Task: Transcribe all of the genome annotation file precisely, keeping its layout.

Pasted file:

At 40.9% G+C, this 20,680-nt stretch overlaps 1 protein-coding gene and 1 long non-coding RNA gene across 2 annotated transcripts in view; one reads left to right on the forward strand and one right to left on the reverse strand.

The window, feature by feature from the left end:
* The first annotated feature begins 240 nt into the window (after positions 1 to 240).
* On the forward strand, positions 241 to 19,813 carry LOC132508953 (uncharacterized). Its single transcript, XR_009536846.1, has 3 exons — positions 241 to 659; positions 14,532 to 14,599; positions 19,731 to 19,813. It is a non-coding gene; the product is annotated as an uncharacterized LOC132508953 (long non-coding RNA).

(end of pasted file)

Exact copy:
At 40.9% G+C, this 20,680-nt stretch overlaps 1 protein-coding gene and 1 long non-coding RNA gene across 2 annotated transcripts in view; one reads left to right on the forward strand and one right to left on the reverse strand.

The window, feature by feature from the left end:
* The first annotated feature begins 240 nt into the window (after positions 1 to 240).
* On the forward strand, positions 241 to 19,813 carry LOC132508953 (uncharacterized). Its single transcript, XR_009536846.1, has 3 exons — positions 241 to 659; positions 14,532 to 14,599; positions 19,731 to 19,813. It is a non-coding gene; the product is annotated as an uncharacterized LOC132508953 (long non-coding RNA).